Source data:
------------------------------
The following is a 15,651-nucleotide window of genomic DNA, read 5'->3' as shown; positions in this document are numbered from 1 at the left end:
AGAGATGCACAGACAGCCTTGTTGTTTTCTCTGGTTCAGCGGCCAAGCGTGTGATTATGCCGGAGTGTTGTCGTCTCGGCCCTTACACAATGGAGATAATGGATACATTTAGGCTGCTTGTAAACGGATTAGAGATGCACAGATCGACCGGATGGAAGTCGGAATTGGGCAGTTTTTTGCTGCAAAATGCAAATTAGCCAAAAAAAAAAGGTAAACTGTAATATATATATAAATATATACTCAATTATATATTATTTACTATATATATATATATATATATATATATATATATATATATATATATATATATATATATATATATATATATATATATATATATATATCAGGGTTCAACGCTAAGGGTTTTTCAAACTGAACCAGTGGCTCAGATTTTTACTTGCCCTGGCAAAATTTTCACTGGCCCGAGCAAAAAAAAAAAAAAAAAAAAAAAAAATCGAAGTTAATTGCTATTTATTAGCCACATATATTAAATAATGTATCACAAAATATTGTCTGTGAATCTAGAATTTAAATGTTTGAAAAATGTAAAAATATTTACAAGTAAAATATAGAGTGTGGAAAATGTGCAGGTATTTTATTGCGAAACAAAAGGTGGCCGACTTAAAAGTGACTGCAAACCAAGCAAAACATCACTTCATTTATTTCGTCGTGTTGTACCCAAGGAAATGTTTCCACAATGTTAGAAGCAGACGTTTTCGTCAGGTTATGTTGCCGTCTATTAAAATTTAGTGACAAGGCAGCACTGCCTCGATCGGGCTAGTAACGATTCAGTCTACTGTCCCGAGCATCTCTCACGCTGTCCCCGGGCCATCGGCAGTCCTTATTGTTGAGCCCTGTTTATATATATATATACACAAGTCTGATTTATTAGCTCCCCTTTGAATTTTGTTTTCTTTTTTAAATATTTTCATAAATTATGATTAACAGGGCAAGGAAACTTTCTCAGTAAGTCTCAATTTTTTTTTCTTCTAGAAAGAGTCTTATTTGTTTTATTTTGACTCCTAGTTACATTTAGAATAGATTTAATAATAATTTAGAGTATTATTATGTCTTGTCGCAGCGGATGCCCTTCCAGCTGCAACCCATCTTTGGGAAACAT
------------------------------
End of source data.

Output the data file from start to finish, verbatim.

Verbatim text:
The following is a 15,651-nucleotide window of genomic DNA, read 5'->3' as shown; positions in this document are numbered from 1 at the left end:
AGAGATGCACAGACAGCCTTGTTGTTTTCTCTGGTTCAGCGGCCAAGCGTGTGATTATGCCGGAGTGTTGTCGTCTCGGCCCTTACACAATGGAGATAATGGATACATTTAGGCTGCTTGTAAACGGATTAGAGATGCACAGATCGACCGGATGGAAGTCGGAATTGGGCAGTTTTTTGCTGCAAAATGCAAATTAGCCAAAAAAAAAAGGTAAACTGTAATATATATATAAATATATACTCAATTATATATTATTTACTATATATATATATATATATATATATATATATATATATATATATATATATATATATATATATATATATATATATATATATATATATCAGGGTTCAACGCTAAGGGTTTTTCAAACTGAACCAGTGGCTCAGATTTTTACTTGCCCTGGCAAAATTTTCACTGGCCCGAGCAAAAAAAAAAAAAAAAAAAAAAAAAATCGAAGTTAATTGCTATTTATTAGCCACATATATTAAATAATGTATCACAAAATATTGTCTGTGAATCTAGAATTTAAATGTTTGAAAAATGTAAAAATATTTACAAGTAAAATATAGAGTGTGGAAAATGTGCAGGTATTTTATTGCGAAACAAAAGGTGGCCGACTTAAAAGTGACTGCAAACCAAGCAAAACATCACTTCATTTATTTCGTCGTGTTGTACCCAAGGAAATGTTTCCACAATGTTAGAAGCAGACGTTTTCGTCAGGTTATGTTGCCGTCTATTAAAATTTAGTGACAAGGCAGCACTGCCTCGATCGGGCTAGTAACGATTCAGTCTACTGTCCCGAGCATCTCTCACGCTGTCCCCGGGCCATCGGCAGTCCTTATTGTTGAGCCCTGTTTATATATATATATACACAAGTCTGATTTATTAGCTCCCCTTTGAATTTTGTTTTCTTTTTTAAATATTTTCATAAATTATGATTAACAGGGCAAGGAAACTTTCTCAGTAAGTCTCAATTTTTTTTTCTTCTAGAAAGAGTCTTATTTGTTTTATTTTGACTCCTAGTTACATTTAGAATAGATTTAATAATAATTTAGAGTATTATTATGTCTTGTCGCAGCGGATGCCCTTCCAGCTGCAACCCATCTTTGGGAAACAT